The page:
It is also a strategy that can pay off on certain keywords on which you want to capture the largest market share possible, and steal traffic from your competitors.

In this case, you do not want to worry about the quality of the clicks, but simply steal a maximum of potential buyers from your competitors by making them click on your ads, rather than theirs.

It’s also an interesting strategy on very competitive keywords. Indeed, by giving the order to Google to maximize your clicks for a defined daily budget, the latter will not bid on the most competitive user requests (because too expensive, and therefore too budget-consuming, which would reduce the volume clicks possible on a day).

This strategy allows you to limit your CPCs in some way while maximizing your clicks. On the other hand, it may be that you buy only the traffic of “second zone” that is to say the traffic having lower CPCs, in a way that the rest of the competition does not wish to buy because less qualitative .

If your main goal is conversion, unless you have a perfect landing page, which converts excellently, don’t use this strategy in the first place.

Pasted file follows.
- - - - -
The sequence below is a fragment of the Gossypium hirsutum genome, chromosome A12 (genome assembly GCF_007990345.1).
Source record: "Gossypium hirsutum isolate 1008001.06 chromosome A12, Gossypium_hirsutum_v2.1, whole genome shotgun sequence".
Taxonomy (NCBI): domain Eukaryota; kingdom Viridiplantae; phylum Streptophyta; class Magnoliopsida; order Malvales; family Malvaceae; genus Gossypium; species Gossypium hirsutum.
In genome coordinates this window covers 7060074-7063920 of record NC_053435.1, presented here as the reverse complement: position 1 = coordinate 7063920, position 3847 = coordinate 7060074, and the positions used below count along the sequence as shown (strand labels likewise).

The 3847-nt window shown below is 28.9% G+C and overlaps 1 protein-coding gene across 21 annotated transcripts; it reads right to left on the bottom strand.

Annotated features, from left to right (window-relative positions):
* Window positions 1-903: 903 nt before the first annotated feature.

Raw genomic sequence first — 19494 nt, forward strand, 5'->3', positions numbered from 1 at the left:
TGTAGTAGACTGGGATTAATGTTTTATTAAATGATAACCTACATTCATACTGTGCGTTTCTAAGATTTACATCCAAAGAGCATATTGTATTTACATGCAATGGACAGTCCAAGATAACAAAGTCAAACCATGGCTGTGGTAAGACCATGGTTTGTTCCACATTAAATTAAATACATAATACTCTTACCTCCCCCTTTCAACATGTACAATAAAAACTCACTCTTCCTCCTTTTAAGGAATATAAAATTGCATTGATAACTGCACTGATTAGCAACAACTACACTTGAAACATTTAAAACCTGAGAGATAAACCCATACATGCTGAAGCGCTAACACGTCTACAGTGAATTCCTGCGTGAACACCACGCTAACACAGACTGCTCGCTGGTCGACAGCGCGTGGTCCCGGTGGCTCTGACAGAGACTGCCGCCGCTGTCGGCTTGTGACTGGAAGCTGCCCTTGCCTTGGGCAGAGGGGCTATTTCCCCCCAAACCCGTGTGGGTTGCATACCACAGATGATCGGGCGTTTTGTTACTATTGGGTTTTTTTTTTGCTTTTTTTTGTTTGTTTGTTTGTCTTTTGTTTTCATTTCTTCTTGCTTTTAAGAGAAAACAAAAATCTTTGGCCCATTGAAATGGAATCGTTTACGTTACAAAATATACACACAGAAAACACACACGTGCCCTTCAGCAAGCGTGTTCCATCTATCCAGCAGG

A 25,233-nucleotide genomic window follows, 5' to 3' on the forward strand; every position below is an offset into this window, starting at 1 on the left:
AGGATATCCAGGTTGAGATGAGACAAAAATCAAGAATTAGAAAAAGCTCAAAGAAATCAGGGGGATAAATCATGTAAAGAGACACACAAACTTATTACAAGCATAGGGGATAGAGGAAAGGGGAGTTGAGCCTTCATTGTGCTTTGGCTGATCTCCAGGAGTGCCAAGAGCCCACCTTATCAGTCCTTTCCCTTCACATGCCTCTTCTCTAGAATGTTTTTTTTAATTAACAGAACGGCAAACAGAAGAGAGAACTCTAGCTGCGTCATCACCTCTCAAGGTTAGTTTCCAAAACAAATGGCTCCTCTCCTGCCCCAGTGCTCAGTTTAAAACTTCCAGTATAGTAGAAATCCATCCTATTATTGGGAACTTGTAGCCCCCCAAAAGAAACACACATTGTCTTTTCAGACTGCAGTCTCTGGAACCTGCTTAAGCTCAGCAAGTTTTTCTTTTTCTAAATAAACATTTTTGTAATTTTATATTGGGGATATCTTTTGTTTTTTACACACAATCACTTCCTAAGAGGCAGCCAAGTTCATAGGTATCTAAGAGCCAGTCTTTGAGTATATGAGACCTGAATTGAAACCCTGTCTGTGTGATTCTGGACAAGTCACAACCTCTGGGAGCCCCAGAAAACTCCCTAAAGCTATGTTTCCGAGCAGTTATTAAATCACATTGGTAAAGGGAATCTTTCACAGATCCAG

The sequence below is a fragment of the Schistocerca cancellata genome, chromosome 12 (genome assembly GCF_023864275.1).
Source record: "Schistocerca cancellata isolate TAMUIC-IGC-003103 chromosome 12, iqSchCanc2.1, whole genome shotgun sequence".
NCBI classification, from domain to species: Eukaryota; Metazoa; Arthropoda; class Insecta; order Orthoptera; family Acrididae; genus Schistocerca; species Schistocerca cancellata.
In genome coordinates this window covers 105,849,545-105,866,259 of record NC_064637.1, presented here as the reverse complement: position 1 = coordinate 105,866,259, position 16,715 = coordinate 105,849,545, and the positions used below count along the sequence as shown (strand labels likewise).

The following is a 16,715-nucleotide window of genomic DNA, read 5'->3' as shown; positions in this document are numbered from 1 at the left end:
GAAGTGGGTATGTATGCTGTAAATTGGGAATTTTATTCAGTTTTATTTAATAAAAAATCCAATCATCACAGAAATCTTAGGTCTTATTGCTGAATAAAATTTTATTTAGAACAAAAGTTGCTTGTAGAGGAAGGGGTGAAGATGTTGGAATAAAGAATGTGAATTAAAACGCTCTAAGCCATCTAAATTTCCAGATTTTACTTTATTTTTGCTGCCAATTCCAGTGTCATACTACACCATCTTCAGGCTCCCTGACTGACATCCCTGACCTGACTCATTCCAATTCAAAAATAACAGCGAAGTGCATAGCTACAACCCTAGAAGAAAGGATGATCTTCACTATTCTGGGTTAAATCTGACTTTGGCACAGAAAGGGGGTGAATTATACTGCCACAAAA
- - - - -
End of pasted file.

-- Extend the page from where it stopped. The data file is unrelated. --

3. 100% automatic bidding strategies

This is where things get more complex. Indeed, by introducing smart bidding focused on conversions, Google has rotated its model from quality score to conversion probability.

The paradigm is changing. It is therefore important to understand that the following auction strategies optimize the delivery of ads around the probability of conversion and no longer the quality score.

A. Maximize conversions

The purpose of this strategy is toto let Adwords spend your budget entirely in order to maximize your conversions.

Google’s algorithms will only focus on the likelihood of a user converting to determine whether or not your ad will be triggered.